The Survey has a classic blooper on page 71: “Total average wage earnings per employee rose by 15.0 per cent from KSh 286.9 billion in 2004 to KSh 330.0 billion in 2005.” Only if you were measuring the average earnings of all those recent high-profile entrants to Kamiti, guys! So those of you rushing to your boss to demand an immediate pay-rise – calm down. Average wage payments per employee were actually a more modest Sh 330,000 per year. And those jua kali workers: what do they earn? Who knows?

Alongside all this we had a booming stock market. The NSE 20-Share Index was at 1,363 at the end of 2002, 2,946 in December 2004, and closed at 3,973 a year later. The value of shares traded rose from Sh 1.4 billion in 2004 to Sh 4.1 billion in 2005 – a threefold increase in one year. All of that was in spite of a significant correction in the latter part of 2005. Are we building a bubble? No, the profitability of most listed companies continued to rise, underpinning the stock market activity.

Who is gaining in all this? Stockbrokers are obviously on a roll. So are most people involved in tourism: earnings in that sector went close to the Sh 50 billion mark. The number of visitors arriving on holiday broke the 1 million barrier (from a low of 684,000 just two years ago). The value of air transport grew by over 35 per cent last year. Horticultural exports have doubled in value since 2001. And the growth story that tops them all? You guessed it: we used to have 374,000 mobile phone connections in 2001; by last year we had sold a total of 5.6 million.

So there are some very big winners in this poor country of ours. Yet we seem unable to do anything about the entrenched inequality that makes the lives of the vast majority such a misery. Some figures to ponder: Remember those 1.8 million ‘proper’ jobs? Less than 17,000 of them are in North-Eastern Province. In addition, NEP only manages to make up 0.5 per cent of the jua kali jobs. So, if you’re in the right places doing the right things in Kenya, the sky may well be the limit for you. If you happened to be born on the wrong side of the tracks, however, may the Lord be your shepherd.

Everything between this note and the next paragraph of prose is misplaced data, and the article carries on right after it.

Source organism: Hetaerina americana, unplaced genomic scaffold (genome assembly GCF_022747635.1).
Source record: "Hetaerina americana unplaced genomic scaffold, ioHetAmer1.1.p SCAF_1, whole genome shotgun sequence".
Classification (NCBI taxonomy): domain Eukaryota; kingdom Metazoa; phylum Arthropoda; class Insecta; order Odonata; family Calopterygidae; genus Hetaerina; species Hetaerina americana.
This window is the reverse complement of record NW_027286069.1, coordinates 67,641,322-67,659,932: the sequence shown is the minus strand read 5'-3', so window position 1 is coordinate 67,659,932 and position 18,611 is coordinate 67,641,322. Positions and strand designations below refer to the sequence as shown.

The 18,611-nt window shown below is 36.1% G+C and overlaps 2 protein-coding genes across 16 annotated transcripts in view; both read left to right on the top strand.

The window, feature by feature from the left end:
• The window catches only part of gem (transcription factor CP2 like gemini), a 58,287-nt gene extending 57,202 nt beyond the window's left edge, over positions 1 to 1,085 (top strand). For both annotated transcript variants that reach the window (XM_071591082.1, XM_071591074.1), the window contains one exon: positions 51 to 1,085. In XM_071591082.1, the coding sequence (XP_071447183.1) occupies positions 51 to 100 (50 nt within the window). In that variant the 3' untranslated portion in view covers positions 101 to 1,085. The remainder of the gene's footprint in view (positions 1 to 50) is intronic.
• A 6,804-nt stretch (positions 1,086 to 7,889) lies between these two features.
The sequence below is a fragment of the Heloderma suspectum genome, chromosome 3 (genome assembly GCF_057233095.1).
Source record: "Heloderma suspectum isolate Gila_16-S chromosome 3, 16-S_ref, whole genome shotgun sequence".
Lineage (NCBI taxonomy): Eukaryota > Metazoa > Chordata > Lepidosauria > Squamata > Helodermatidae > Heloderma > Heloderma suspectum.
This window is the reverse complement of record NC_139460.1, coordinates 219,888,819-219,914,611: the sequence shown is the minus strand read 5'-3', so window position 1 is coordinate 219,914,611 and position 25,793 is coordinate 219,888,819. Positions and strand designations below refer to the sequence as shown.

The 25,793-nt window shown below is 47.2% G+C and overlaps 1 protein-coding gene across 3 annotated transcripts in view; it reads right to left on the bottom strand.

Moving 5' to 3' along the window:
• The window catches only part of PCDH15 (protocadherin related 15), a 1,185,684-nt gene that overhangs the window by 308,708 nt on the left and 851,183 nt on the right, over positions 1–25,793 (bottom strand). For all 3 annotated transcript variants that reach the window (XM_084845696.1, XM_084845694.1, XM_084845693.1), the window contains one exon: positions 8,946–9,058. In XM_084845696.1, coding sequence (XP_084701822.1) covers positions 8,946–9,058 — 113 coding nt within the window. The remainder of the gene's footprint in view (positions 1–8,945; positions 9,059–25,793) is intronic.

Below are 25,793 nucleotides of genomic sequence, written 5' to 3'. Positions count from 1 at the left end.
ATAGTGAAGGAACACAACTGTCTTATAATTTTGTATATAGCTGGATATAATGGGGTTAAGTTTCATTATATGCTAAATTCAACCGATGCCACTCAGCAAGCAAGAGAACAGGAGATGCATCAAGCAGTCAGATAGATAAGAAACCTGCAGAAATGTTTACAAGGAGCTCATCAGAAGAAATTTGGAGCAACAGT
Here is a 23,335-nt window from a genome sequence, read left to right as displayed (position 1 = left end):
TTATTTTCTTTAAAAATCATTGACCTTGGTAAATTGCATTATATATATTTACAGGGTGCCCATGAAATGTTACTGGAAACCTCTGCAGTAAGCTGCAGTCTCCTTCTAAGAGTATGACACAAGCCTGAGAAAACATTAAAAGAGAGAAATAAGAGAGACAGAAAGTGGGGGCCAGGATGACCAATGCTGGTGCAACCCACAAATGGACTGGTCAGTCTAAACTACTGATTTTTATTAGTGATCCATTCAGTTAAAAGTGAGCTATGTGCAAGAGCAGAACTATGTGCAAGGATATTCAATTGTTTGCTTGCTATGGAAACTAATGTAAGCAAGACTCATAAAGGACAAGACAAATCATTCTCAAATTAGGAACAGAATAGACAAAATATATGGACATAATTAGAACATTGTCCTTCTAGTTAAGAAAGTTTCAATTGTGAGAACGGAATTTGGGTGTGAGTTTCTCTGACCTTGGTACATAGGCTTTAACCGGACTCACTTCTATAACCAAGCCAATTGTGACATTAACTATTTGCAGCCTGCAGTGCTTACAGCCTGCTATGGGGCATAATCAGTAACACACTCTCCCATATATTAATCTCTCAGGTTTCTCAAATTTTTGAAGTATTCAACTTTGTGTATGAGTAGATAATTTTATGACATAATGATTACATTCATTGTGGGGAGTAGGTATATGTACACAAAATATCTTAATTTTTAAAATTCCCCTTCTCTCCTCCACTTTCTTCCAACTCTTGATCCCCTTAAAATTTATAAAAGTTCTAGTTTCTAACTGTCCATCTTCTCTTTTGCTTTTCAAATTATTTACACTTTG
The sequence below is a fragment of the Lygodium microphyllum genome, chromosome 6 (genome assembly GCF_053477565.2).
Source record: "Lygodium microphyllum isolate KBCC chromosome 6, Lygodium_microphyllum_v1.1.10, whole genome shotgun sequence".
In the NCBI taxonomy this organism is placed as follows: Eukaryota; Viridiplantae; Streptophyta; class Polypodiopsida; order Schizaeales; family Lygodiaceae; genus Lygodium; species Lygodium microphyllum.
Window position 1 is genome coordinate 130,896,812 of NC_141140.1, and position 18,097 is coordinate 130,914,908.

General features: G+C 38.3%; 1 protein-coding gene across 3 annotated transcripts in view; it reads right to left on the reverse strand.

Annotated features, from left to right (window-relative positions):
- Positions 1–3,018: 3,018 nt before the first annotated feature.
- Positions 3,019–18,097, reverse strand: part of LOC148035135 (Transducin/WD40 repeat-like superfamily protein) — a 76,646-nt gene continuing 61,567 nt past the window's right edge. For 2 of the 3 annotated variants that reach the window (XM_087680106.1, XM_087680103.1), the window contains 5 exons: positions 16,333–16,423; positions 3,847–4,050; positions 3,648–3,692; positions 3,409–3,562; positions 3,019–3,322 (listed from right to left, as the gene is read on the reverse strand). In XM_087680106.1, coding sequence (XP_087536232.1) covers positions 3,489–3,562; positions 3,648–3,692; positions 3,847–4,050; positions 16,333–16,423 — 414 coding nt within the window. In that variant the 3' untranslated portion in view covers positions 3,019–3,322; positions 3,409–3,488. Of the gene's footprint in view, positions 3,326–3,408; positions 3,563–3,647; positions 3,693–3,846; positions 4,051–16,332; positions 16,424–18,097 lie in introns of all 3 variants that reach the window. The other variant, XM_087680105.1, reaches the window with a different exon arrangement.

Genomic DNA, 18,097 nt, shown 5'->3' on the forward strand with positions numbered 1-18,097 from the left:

Slowly, a new economy is emerging. In this economy, we reward enterprise and hard work. In this economy, private capital – the savings and surpluses of individuals and corporations – is being channelled efficiently to a whole new array of productive uses. This economy is not prone to the vagaries of the weather; looks to markets beyond our borders; is running on broadband and wireless communications; and provides meaningful careers that develop the whole person.

But that economy is still small. The bigger one is stuck in a low-skills, low-tech, low-reward, low-motivation prison. The new economy will grow, and it will deliver us to salvation. But it must be helped along by governments that give it the freedom to fly and the incentive to invest; and it must be nurtured by an inclusive mindset in all of us that reminds us we have to take all Kenyans with us, otherwise the destination will not be worth arriving at.

And finally, some facts you didn’t know. Last year, 62 people were killed or injured in road accidents – every day. 8,000 people arrived at our airports – every day. 853 people attended conferences and workshops – every day. And try this one for size: we sent each other 1.1 million SMS messages – every day.

Don’t believe me? Hey, you could always buy the Economic Survey (Sh. 900 – or two per cent of GDP per person) and read it (218 pages) yourself…